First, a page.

The lawsuit says that in an August 2012 email sent to the company’s then CEO, Michael Babich, a sales representative said Madison ran “a very shady pill mill and only accepts cash,” and that he “basically just shows up to sign his name on the prescription pad, if he shows up at all.” That October, the same representative sent another email saying Madison had “called me personally” to say his office was “really under the eye of the DEA, and that he planned on getting patients started on Subsys in Indiana.”

Babich, unconcerned, replied he was “very confident that Dr. Madison will be your ‘go to physician.’ Stick with him.” Under pressure over negative publicity and growing numbers of investigations, Babich stepped down in November 2015.

Insys paid Madison more than $87,000 for speaking, travel and food from 2013 through 2015. Madison could not be reached for comment.

The lawsuit alleges the speaking events “functioned more as social gatherings,” and physicians in attendance hardly mentioned the drug at all, instead ordering as much food and drink as they liked. Most events referenced by the lawsuit took place in an upscale restaurant in Chicago. Madison’s speeches were titled, “Advancements in the Treatment of Breakthrough Pain in Cancer Patients,” despite his almost complete lack of experience treating cancer patients.

Beyond Madison, Insys had financial ties to an array of doctors with troubling records. ProPublica’s analysis – which included payments for things like speaking, consulting, travel, education and gifts, but excluded those for meals – found the company had paid Florida physician Paul Wand more than $93,000 since 2013 for services related to Subsys. In 2010, the Florida Board of Medicine filed an administrative complaint against Wand after a review of his records found he was “inappropriately and excessively” prescribing controlled substances to patients “without medical justification.” Earlier this year, he reached a settlement with the board under which he gave up his authority to prescribe controlled substances.

Insys has also paid Texas physician Fernando Avila $170,000 since 2013. Avila has had multiple disciplinary issues, dating as far back as 2003. In 2009, he was found to have improperly prescribed pain medication, and in 2011 he was disciplined after a patient was left with brain damage from a procedure in which Avila improperly administered anesthesia.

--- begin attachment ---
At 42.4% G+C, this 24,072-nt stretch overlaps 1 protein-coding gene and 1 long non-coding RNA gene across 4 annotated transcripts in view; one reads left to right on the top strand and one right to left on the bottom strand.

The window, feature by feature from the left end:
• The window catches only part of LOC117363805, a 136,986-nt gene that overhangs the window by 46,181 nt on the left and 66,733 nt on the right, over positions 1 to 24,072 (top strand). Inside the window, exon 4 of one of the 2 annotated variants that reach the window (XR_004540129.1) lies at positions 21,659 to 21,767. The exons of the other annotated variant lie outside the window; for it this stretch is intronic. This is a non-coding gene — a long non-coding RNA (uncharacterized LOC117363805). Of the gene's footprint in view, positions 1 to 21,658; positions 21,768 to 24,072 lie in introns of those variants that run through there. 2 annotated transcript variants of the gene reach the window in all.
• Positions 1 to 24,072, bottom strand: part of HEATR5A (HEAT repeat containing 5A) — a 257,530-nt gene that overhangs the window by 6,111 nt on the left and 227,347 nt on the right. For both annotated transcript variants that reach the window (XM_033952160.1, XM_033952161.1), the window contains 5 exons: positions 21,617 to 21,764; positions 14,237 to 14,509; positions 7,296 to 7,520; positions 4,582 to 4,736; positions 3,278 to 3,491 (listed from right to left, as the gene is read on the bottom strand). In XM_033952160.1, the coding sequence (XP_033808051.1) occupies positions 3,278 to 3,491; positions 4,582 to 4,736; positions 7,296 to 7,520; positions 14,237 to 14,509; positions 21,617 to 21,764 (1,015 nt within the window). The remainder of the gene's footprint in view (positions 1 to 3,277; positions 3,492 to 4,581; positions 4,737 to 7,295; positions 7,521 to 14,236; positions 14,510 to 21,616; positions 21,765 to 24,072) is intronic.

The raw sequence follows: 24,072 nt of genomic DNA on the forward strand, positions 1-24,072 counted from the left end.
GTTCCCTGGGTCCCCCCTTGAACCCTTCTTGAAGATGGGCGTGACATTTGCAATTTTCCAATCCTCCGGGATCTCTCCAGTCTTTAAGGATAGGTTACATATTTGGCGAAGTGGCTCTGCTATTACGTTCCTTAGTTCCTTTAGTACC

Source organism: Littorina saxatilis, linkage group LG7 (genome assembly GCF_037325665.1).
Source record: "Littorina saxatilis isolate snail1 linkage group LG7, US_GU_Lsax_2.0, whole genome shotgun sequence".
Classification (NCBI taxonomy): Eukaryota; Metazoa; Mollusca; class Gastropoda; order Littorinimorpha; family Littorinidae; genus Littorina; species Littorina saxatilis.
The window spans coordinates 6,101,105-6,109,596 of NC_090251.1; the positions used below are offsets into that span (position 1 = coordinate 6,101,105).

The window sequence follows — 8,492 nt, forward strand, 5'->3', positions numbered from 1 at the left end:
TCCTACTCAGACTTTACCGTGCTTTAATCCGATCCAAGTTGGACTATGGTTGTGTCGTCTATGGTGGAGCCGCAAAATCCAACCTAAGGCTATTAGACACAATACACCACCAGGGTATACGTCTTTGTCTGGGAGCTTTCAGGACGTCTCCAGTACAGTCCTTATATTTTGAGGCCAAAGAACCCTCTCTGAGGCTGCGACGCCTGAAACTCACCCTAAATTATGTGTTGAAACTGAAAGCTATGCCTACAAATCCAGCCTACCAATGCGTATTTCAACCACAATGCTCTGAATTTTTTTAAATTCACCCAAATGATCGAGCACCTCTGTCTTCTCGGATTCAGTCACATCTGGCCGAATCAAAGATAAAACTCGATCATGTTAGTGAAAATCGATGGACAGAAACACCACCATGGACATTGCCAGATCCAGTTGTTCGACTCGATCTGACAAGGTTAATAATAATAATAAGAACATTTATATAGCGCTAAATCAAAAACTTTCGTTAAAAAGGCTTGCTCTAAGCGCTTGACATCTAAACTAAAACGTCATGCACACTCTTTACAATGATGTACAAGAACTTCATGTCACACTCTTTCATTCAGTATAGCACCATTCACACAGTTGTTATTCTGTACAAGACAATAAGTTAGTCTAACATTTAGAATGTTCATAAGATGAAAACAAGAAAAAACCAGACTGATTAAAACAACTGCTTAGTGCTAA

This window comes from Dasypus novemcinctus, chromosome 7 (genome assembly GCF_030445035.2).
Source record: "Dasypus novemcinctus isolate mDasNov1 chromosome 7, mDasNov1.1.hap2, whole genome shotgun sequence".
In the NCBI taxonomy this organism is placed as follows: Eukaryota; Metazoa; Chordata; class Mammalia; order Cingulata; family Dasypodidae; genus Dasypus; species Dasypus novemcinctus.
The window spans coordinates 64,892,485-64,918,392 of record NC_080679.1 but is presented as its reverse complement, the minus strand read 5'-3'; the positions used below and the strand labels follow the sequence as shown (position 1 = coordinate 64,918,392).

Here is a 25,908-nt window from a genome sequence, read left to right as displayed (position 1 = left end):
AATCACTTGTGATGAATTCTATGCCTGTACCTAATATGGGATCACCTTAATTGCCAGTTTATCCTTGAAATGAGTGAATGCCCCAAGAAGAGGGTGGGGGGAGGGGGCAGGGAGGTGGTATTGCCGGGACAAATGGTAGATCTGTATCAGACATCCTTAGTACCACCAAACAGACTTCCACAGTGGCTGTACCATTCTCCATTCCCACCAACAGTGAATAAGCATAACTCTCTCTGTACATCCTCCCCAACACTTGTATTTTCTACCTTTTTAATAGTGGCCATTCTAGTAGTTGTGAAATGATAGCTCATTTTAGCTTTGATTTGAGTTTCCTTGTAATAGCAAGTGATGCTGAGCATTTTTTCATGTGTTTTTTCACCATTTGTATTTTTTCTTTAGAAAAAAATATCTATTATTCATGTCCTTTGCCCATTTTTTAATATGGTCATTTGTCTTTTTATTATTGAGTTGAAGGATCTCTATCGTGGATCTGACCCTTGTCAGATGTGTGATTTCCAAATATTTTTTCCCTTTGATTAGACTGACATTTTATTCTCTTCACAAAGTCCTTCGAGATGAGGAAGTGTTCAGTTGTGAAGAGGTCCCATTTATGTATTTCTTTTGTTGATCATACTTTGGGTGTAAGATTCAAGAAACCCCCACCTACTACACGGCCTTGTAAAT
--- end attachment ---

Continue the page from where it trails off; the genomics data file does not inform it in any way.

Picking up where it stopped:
The New York Times also found Insys had made large payments to a Michigan neurologist who was charged criminally for defrauding Medicare and a Rhode Island psychiatrist sanctioned by his state medical board. Both were accused of inappropriately prescribing Subsys.

Here’s more:

Illinois Sues Controversial Drug Maker over Deceptive Marketing Practices

Doctors Disciplined for Misconduct Remain on Industry Payroll as Consultants and Speakers

Drug Firm Hired Doctors with Troubling Track Records to Promote Powerful Painkiller

Girlfriend Confesses to Plotting to Murder Foot Doctor’s Wife


Kelly Gribeluk

The mistress of a New York physician, arrested in a murder conspiracy, admitted to plotting to have her podiatrist boyfriend’s wife killed, and pleaded guilty in September.

Kelly Gribeluk, along with Doctor Ira Bernstein, of Ramapo, was arrested in June for conspiring to pay a killer $100,000 to run over Bernstein’s wife and make it look like an accident.

Gribeluk, age 35, had been held in jail on $600,000 bail since her arrest, while Bernstein is out on on bond. She confessed to 3 counts of Conspiracy, for making 3 payments to have Susan Bernstein killed. The murder plot was discovered through investigator wiretaps and the doctor’s wife was not hurt.


Dr Ira Bernstein

Doctor Ira  Bernstein, age 42, and Kelly Gribeluk, were arrested on the the same Conspiracy indictment, but their cases are being tried separately. Assistant District Attorney Richard K Moran has not announced if Gribeluk will testify against the doctor in his upcoming trial.

Here’s more:





Dr Ira Bernstein; Atty Ken Gribitz